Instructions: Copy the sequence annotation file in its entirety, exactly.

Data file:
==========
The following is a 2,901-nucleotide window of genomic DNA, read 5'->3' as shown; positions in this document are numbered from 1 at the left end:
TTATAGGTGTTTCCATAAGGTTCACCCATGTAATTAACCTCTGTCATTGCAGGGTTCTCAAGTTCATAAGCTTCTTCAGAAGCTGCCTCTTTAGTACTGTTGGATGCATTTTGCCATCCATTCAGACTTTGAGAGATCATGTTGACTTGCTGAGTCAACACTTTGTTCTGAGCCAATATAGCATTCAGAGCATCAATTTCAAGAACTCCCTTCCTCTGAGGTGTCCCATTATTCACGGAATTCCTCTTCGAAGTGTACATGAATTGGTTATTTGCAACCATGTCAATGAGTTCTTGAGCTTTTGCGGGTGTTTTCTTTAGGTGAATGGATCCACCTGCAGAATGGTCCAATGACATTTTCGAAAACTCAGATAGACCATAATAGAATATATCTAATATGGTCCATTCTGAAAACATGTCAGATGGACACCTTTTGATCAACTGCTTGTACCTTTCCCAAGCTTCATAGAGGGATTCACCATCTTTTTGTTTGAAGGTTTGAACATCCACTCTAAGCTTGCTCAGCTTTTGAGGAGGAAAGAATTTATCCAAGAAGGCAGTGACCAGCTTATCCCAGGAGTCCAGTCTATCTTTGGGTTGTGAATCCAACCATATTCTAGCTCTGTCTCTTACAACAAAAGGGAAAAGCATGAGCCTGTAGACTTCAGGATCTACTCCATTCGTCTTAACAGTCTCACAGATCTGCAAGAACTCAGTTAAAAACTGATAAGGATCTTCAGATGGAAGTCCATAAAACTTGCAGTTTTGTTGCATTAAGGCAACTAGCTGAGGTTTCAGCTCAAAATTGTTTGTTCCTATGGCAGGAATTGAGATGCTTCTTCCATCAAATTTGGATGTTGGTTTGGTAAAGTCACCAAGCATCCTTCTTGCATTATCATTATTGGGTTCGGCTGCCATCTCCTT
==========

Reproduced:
The following is a 2,901-nucleotide window of genomic DNA, read 5'->3' as shown; positions in this document are numbered from 1 at the left end:
TTATAGGTGTTTCCATAAGGTTCACCCATGTAATTAACCTCTGTCATTGCAGGGTTCTCAAGTTCATAAGCTTCTTCAGAAGCTGCCTCTTTAGTACTGTTGGATGCATTTTGCCATCCATTCAGACTTTGAGAGATCATGTTGACTTGCTGAGTCAACACTTTGTTCTGAGCCAATATAGCATTCAGAGCATCAATTTCAAGAACTCCCTTCCTCTGAGGTGTCCCATTATTCACGGAATTCCTCTTCGAAGTGTACATGAATTGGTTATTTGCAACCATGTCAATGAGTTCTTGAGCTTTTGCGGGTGTTTTCTTTAGGTGAATGGATCCACCTGCAGAATGGTCCAATGACATTTTCGAAAACTCAGATAGACCATAATAGAATATATCTAATATGGTCCATTCTGAAAACATGTCAGATGGACACCTTTTGATCAACTGCTTGTACCTTTCCCAAGCTTCATAGAGGGATTCACCATCTTTTTGTTTGAAGGTTTGAACATCCACTCTAAGCTTGCTCAGCTTTTGAGGAGGAAAGAATTTATCCAAGAAGGCAGTGACCAGCTTATCCCAGGAGTCCAGTCTATCTTTGGGTTGTGAATCCAACCATATTCTAGCTCTGTCTCTTACAACAAAAGGGAAAAGCATGAGCCTGTAGACTTCAGGATCTACTCCATTCGTCTTAACAGTCTCACAGATCTGCAAGAACTCAGTTAAAAACTGATAAGGATCTTCAGATGGAAGTCCATAAAACTTGCAGTTTTGTTGCATTAAGGCAACTAGCTGAGGTTTCAGCTCAAAATTGTTTGTTCCTATGGCAGGAATTGAGATGCTTCTTCCATCAAATTTGGATGTTGGTTTGGTAAAGTCACCAAGCATCCTTCTTGCATTATCATTATTGGGTTCGGCTGCCATCTCCTT